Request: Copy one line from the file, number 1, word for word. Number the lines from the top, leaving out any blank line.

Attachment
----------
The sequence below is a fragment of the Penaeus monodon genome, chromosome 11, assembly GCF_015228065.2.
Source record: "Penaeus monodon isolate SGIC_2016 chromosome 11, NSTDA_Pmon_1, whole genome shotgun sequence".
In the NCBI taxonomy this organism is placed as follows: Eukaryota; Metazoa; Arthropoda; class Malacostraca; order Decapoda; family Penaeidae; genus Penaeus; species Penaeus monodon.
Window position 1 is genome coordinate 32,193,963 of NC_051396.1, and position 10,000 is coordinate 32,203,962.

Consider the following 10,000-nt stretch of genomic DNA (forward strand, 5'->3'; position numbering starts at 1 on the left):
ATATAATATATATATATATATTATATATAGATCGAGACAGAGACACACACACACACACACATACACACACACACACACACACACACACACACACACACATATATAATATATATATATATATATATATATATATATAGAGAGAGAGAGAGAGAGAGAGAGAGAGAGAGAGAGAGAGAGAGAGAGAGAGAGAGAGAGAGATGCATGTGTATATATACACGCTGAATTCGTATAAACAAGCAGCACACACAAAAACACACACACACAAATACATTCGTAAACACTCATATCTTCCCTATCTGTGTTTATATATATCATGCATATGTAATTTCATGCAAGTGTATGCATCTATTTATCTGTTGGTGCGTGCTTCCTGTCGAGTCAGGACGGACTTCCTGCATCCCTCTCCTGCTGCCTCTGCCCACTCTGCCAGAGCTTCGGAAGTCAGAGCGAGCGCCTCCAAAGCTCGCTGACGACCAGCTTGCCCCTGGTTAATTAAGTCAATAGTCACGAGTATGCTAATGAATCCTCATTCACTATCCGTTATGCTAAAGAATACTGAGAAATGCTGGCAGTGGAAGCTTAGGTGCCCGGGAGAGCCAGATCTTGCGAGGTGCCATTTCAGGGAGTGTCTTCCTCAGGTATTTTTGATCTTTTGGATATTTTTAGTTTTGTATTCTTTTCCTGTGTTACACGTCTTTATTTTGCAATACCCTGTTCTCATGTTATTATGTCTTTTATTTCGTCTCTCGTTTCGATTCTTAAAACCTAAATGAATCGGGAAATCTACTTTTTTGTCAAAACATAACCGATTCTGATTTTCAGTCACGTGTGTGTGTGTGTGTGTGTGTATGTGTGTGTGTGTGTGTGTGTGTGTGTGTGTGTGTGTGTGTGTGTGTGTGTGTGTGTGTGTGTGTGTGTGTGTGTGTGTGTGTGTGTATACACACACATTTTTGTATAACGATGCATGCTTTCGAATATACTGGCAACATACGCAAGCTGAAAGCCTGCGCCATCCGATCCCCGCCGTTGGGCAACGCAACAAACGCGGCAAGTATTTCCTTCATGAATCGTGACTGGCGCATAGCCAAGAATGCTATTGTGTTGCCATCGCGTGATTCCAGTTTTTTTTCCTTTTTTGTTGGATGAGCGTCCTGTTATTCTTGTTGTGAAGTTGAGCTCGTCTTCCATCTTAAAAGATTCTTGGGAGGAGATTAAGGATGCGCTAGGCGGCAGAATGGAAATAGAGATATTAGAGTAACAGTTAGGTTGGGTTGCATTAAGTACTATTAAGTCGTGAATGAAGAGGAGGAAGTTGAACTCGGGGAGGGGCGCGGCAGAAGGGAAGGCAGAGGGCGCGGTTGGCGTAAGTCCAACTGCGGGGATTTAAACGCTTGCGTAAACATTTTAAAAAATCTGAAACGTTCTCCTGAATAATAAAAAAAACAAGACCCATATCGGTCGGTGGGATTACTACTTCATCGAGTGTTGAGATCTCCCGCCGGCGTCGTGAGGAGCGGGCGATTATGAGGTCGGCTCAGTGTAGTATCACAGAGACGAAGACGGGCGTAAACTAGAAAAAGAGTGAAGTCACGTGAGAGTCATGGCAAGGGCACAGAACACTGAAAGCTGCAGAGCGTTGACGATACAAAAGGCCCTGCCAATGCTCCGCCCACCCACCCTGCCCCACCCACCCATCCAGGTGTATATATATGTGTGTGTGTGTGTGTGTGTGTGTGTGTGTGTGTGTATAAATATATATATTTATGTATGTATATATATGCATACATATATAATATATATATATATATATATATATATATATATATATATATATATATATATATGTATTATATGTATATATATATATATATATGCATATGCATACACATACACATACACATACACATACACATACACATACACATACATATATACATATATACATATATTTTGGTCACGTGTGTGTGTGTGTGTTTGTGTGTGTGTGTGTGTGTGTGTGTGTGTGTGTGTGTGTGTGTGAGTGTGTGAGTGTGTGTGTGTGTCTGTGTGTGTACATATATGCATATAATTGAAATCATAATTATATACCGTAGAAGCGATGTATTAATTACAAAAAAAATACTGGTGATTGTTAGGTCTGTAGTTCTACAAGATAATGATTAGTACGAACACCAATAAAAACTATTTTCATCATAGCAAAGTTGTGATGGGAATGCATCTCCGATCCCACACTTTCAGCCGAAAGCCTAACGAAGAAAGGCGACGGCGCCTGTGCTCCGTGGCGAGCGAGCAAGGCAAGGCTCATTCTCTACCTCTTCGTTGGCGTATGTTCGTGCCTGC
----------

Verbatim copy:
The sequence below is a fragment of the Penaeus monodon genome, chromosome 11, assembly GCF_015228065.2.